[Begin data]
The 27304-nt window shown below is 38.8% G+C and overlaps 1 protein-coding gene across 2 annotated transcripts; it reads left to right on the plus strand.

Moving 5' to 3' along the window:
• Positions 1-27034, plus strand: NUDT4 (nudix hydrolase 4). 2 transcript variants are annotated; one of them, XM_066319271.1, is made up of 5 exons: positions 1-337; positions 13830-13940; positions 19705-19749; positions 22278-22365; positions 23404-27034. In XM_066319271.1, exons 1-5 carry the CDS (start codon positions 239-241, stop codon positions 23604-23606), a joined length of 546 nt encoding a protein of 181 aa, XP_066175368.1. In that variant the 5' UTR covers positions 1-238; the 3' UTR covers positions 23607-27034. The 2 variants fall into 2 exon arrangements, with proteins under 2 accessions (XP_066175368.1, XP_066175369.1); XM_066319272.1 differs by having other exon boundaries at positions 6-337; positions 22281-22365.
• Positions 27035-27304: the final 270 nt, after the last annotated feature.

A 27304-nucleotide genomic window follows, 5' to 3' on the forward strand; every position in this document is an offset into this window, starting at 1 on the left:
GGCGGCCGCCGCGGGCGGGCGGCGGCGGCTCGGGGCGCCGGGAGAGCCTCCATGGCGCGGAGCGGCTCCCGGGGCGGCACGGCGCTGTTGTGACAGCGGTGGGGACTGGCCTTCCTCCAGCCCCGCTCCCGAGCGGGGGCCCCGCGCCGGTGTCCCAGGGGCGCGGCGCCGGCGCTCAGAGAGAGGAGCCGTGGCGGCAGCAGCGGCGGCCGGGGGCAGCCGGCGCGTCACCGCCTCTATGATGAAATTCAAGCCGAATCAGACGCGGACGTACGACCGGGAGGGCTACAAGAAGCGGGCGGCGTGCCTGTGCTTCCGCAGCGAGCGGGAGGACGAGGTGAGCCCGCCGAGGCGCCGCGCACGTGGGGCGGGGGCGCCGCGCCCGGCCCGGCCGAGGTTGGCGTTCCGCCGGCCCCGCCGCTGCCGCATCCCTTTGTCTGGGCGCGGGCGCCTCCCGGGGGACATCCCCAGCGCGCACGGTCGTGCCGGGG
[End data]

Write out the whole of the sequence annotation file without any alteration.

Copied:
The 27304-nt window shown below is 38.8% G+C and overlaps 1 protein-coding gene across 2 annotated transcripts; it reads left to right on the plus strand.

Moving 5' to 3' along the window:
• Positions 1-27034, plus strand: NUDT4 (nudix hydrolase 4). 2 transcript variants are annotated; one of them, XM_066319271.1, is made up of 5 exons: positions 1-337; positions 13830-13940; positions 19705-19749; positions 22278-22365; positions 23404-27034. In XM_066319271.1, exons 1-5 carry the CDS (start codon positions 239-241, stop codon positions 23604-23606), a joined length of 546 nt encoding a protein of 181 aa, XP_066175368.1. In that variant the 5' UTR covers positions 1-238; the 3' UTR covers positions 23607-27034. The 2 variants fall into 2 exon arrangements, with proteins under 2 accessions (XP_066175368.1, XP_066175369.1); XM_066319272.1 differs by having other exon boundaries at positions 6-337; positions 22281-22365.
• Positions 27035-27304: the final 270 nt, after the last annotated feature.

A 27304-nucleotide genomic window follows, 5' to 3' on the forward strand; every position in this document is an offset into this window, starting at 1 on the left:
GGCGGCCGCCGCGGGCGGGCGGCGGCGGCTCGGGGCGCCGGGAGAGCCTCCATGGCGCGGAGCGGCTCCCGGGGCGGCACGGCGCTGTTGTGACAGCGGTGGGGACTGGCCTTCCTCCAGCCCCGCTCCCGAGCGGGGGCCCCGCGCCGGTGTCCCAGGGGCGCGGCGCCGGCGCTCAGAGAGAGGAGCCGTGGCGGCAGCAGCGGCGGCCGGGGGCAGCCGGCGCGTCACCGCCTCTATGATGAAATTCAAGCCGAATCAGACGCGGACGTACGACCGGGAGGGCTACAAGAAGCGGGCGGCGTGCCTGTGCTTCCGCAGCGAGCGGGAGGACGAGGTGAGCCCGCCGAGGCGCCGCGCACGTGGGGCGGGGGCGCCGCGCCCGGCCCGGCCGAGGTTGGCGTTCCGCCGGCCCCGCCGCTGCCGCATCCCTTTGTCTGGGCGCGGGCGCCTCCCGGGGGACATCCCCAGCGCGCACGGTCGTGCCGGGG